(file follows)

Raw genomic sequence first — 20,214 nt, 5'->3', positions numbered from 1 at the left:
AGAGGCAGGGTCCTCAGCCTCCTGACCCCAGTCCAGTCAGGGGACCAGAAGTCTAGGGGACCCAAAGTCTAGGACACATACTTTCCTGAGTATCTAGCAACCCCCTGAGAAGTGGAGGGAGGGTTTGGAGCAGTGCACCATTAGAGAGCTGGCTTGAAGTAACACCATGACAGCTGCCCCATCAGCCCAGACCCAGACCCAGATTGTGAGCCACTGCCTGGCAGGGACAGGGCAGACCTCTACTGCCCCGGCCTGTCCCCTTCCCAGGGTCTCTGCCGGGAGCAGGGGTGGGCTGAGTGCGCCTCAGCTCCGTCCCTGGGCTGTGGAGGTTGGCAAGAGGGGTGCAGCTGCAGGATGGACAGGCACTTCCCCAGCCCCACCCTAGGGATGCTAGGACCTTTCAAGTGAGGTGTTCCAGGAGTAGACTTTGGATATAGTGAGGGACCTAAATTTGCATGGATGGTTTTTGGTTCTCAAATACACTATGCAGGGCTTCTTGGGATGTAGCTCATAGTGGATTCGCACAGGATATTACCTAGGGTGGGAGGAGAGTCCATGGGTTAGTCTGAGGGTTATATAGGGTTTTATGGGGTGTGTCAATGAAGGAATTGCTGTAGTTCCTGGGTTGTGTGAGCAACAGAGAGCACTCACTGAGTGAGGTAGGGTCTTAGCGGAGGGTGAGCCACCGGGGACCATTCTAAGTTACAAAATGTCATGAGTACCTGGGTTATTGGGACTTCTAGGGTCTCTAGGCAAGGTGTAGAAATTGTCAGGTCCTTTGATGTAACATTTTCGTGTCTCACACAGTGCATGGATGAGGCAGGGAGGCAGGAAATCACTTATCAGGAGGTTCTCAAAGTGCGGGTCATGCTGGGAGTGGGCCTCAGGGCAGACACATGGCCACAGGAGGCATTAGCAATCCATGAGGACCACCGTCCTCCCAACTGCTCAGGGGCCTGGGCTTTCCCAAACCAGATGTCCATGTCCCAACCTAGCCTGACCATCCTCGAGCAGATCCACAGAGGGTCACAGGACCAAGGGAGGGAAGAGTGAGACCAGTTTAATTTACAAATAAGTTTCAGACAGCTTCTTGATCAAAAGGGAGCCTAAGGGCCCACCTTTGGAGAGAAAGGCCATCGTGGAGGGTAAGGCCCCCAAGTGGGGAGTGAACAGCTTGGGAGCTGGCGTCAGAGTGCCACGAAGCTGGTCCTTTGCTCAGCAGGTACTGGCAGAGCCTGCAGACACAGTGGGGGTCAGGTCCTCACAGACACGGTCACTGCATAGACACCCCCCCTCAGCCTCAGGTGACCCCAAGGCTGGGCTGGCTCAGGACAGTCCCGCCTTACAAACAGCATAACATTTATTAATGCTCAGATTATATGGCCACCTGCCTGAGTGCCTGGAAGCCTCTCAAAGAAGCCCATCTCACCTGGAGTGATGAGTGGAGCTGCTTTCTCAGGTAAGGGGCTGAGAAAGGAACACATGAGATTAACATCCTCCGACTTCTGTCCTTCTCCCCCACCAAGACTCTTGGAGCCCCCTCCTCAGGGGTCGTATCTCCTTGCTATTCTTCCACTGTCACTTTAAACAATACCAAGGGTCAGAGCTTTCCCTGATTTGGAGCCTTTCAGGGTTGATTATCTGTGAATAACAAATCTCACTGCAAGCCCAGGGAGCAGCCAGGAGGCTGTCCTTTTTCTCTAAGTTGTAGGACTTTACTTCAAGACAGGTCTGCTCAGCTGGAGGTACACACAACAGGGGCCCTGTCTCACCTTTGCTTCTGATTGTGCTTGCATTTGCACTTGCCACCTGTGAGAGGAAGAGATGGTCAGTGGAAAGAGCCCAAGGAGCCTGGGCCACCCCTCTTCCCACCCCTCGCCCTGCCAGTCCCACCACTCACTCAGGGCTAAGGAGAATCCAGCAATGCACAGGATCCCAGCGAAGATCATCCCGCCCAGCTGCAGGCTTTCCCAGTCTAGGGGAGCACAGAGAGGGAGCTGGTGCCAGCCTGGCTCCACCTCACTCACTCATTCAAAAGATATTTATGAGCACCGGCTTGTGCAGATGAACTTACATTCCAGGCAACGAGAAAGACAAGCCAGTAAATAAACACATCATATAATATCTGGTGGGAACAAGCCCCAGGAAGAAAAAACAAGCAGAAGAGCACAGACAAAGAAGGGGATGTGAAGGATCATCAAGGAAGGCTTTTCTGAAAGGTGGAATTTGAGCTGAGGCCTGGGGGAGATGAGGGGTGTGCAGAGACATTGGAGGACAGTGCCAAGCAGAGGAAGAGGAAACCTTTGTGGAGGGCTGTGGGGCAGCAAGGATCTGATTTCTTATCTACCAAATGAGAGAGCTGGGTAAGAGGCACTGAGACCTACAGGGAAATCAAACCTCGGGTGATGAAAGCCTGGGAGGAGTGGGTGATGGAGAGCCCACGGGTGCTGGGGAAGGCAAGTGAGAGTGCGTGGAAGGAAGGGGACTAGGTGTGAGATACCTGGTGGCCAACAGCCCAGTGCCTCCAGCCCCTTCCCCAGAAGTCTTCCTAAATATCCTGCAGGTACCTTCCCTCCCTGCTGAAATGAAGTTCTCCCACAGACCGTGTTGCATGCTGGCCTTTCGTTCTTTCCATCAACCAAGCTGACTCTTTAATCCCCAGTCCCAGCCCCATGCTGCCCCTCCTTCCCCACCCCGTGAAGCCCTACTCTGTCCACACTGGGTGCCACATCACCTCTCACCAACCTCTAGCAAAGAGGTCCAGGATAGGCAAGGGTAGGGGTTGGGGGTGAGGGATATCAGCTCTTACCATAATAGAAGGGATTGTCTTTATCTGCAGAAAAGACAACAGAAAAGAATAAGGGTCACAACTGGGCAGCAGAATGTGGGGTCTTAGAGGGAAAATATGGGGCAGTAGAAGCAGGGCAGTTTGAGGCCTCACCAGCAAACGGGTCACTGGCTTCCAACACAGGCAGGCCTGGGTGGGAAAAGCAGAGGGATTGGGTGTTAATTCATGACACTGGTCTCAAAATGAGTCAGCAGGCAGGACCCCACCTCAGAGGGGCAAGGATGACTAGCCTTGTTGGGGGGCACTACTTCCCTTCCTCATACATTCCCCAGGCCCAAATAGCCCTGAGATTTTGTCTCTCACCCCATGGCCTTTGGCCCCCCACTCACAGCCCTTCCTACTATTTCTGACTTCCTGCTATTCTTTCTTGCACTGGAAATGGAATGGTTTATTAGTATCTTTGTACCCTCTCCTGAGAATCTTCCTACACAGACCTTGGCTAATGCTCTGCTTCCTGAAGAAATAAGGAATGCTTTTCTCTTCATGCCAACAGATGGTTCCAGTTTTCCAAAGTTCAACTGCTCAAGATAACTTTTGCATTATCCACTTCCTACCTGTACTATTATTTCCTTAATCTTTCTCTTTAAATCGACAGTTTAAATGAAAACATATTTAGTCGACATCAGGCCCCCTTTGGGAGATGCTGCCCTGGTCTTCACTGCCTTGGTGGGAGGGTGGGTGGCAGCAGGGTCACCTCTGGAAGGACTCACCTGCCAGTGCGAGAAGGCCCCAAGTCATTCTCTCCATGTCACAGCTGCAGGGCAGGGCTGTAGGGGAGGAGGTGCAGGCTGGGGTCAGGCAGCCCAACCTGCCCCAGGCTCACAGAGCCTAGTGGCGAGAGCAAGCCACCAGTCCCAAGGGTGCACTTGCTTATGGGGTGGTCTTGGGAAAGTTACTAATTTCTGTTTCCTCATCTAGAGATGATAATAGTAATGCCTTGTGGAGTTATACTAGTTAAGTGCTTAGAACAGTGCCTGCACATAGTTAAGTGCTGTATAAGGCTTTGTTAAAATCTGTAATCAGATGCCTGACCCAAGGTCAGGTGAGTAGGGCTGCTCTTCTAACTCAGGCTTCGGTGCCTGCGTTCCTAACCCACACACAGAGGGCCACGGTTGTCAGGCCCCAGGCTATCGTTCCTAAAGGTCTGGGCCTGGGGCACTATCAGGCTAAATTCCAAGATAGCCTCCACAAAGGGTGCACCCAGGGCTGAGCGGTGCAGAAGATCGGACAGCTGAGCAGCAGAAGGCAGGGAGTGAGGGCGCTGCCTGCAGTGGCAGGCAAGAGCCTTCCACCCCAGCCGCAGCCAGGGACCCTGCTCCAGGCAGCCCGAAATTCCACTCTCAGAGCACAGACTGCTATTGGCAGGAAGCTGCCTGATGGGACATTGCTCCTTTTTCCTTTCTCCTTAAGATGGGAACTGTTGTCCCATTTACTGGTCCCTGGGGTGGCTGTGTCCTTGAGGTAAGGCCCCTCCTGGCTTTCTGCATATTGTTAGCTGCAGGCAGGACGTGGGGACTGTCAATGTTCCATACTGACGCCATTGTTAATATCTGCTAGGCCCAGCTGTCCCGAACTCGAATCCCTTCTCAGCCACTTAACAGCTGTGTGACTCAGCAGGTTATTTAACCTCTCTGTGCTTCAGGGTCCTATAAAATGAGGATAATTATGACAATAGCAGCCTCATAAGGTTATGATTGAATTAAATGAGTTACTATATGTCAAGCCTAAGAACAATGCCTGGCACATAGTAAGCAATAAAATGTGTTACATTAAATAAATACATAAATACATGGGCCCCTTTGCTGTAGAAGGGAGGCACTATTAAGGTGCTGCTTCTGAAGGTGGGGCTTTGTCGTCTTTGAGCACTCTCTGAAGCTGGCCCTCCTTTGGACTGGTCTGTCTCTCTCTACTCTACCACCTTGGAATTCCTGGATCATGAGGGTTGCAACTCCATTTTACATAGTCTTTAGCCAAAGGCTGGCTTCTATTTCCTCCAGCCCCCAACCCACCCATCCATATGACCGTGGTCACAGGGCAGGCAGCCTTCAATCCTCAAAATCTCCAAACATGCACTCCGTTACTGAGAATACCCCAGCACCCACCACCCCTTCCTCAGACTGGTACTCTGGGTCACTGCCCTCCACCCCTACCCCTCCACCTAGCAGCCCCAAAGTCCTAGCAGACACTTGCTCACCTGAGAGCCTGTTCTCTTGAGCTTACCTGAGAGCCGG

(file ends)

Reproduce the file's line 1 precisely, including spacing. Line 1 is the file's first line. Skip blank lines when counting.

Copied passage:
Raw genomic sequence first — 20,214 nt, 5'->3', positions numbered from 1 at the left: